Although irrigation has had an impact on water resources, it has also improved how effectively water is used to produce a crop. The article defines crop water productivity (CWP) as the crop yield divided by the seasonal crop water use (evapotranspiration). In general, irrigated crops in the Great Plains have a CWP approximately double that of crops grown with rainfall alone because of crop water stress between rains or the crop running out of water before maturity. Irrigation allows crops to grow close to their potential yield, in which case the crop functions more optimally and produces more yield for each inch of water consumed. Advances in crop genetics and production practices, including drought-tolerant and high-producing hybrids, have also led to increases in CWP over time. A report from the Daugherty Water for Food Global Institute estimates that CWP for corn and soybean in Nebraska has increased by approximately 75% over 24 years.
Finally, the article highlights the role of technology in the history of irrigation development and its impact on water resources. Over the decades, several different types of technology have resulted in increases in irrigation application efficiency, which is the depth of water stored in the root zone divided by the depth of water applied. Better application efficiencies allow for reduced water withdrawals for irrigation by reducing water losses such as deep percolation past the root zone and runoff from the field. Reduced water losses also reduce negative impacts on water quality (such as nitrate leaching). While crop water use is essential for crop production (beneficial evapotranspiration), some irrigation technologies reduce non-beneficial evapotranspiration (such as excess evaporation from sprinkler applications), which improves application efficiency. Reductions in evapotranspiration (consumptive use) while maintaining yields directly improve the CWP and reduces the amount of water pumped.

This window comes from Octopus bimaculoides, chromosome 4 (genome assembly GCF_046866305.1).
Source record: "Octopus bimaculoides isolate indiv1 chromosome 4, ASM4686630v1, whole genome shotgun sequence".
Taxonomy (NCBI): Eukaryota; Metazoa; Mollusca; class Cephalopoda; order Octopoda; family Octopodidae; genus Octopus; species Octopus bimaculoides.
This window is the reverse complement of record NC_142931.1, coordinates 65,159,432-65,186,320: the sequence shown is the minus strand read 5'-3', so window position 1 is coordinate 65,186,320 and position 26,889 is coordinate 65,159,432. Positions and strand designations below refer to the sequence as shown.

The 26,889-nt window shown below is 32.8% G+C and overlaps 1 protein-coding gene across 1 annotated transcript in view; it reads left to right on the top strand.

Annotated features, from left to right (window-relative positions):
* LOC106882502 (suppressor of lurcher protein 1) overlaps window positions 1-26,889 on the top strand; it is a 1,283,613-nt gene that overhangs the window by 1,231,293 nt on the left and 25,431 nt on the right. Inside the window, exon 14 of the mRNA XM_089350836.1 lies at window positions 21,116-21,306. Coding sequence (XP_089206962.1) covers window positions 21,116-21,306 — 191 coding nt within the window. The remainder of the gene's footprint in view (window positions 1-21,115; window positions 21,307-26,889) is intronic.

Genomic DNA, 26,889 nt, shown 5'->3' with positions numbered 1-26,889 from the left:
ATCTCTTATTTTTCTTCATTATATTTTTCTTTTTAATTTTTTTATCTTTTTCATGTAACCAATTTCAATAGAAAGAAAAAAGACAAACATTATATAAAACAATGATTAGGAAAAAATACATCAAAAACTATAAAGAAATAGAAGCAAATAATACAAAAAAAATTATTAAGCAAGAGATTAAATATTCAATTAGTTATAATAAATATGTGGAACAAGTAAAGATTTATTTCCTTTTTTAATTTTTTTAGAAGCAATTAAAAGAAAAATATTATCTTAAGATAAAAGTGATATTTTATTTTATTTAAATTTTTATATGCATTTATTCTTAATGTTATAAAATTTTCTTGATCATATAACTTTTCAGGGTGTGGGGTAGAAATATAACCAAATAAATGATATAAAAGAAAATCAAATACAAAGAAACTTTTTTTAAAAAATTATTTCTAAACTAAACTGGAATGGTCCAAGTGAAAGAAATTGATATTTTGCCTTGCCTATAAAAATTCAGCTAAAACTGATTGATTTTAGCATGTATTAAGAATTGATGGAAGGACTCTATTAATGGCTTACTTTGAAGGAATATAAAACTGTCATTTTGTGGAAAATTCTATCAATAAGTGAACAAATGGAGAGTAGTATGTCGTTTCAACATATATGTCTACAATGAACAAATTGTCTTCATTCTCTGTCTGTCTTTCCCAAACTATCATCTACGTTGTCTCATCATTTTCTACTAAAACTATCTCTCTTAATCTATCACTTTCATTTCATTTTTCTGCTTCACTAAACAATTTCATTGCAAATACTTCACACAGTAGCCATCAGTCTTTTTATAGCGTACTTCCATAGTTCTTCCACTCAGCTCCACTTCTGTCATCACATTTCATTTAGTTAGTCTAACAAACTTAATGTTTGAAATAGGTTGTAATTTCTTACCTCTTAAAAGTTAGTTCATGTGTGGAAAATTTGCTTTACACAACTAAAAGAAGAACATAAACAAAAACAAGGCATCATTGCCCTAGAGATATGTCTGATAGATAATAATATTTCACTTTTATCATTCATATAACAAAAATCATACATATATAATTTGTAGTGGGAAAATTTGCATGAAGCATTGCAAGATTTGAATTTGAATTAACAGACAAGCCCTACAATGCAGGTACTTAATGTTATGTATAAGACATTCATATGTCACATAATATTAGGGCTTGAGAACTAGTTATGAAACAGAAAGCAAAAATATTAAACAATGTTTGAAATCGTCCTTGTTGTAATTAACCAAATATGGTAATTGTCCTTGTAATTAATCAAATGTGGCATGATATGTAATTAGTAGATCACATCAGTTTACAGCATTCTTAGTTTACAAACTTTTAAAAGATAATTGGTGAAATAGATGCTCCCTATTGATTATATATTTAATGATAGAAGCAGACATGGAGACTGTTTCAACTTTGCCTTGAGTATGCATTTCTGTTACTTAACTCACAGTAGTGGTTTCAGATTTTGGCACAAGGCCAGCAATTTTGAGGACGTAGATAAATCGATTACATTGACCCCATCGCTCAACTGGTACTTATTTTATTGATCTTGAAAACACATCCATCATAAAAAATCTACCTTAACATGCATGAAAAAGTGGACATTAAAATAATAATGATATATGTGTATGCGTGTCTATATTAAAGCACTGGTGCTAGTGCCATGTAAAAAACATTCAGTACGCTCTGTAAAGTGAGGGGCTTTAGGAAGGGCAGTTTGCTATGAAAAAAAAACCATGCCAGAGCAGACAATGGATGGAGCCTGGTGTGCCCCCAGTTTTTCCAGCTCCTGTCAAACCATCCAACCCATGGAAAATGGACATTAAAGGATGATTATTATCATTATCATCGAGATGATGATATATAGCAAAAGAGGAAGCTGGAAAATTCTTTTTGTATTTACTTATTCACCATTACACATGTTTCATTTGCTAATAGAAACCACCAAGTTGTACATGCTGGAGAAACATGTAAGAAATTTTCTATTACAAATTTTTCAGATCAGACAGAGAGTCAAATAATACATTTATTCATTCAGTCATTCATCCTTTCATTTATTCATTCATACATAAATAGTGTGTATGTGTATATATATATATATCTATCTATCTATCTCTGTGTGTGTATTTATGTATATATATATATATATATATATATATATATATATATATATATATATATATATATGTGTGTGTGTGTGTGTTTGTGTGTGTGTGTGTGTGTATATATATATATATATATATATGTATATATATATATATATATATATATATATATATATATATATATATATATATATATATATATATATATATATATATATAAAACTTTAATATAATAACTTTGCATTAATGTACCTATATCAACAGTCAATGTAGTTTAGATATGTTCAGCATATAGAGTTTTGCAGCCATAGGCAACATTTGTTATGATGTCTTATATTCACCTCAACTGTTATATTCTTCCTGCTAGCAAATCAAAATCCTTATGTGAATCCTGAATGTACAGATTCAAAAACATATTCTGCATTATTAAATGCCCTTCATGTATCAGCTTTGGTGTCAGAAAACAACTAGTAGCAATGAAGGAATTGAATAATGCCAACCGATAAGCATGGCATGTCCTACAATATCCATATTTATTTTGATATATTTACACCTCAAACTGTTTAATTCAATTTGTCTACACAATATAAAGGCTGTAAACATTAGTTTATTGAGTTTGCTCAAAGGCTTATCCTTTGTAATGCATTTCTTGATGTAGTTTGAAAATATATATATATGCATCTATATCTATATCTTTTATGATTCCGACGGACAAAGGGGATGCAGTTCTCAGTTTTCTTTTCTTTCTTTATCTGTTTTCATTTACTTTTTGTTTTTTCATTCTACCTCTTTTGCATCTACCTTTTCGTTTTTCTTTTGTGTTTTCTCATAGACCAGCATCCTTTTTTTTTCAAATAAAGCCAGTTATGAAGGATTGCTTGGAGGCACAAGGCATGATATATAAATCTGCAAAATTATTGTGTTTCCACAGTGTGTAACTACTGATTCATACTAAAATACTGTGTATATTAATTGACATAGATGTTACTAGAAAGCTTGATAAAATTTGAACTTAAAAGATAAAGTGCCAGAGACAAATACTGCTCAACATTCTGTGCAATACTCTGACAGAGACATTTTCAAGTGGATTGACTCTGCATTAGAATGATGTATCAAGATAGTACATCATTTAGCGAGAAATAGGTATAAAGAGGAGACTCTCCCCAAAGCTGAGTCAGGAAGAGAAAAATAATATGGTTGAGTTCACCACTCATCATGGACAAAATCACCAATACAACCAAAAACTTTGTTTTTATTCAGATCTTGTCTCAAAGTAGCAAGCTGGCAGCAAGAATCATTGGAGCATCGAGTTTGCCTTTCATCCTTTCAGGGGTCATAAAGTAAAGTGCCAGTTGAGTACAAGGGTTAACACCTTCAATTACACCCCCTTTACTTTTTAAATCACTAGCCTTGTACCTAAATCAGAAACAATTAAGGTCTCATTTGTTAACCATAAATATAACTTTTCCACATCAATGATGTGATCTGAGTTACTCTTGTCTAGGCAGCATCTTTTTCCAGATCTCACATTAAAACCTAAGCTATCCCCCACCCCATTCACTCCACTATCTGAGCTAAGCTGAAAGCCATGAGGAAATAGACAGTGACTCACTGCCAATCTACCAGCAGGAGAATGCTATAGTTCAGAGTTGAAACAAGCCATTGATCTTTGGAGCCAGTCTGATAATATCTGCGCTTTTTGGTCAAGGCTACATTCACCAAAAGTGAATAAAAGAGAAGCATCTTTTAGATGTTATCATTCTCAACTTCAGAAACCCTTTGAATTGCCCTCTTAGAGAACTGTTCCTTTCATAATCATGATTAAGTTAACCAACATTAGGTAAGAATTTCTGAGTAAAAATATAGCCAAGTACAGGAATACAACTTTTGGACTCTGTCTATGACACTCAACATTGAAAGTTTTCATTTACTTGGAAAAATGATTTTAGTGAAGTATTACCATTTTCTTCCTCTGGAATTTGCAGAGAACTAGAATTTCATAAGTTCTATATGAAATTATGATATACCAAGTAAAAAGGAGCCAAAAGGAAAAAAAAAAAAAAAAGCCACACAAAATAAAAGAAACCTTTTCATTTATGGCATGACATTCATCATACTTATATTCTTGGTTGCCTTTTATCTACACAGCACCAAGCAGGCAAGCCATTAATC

Looking forward, water scarcity is even a bigger concern for maintaining a high level of agricultural production in the Great Plains. However, the adaptation and innovation that led to significant advances in the past will likely continue to be helpful in fostering food production while managing water resources. A healthy balance between the use of water for irrigation and conservation of these resources will be key to sustainable use in the future. With potential for continued increases in CWP, water supplies will likely be stretched further than what might be expected based on past rates of water use.
Evett, S. R., P. D. Colaizzi, F. R. Lamm, S. A. O’Shaughnessy, D. M. Heeren, T. J. Trout, W. L. Kranz, and X. Lin. 2020. Past, present and future of irrigation on the U.S. Great Plains. Transactions of the ASABE 63(3): 703-729, doi: 10.13031/trans.13620.
Mekonnen, M., C. M. U. Neale, C. Ray, G. E. Erickson, A. Liska, H. Yang, T. L. Romanelli, and A. Y. Hoekstra. 2019. Nebraska Water Productivity Report. Daugherty Water for Food Global Institute: Lincoln, Neb.
This article was originally published in UNL Water.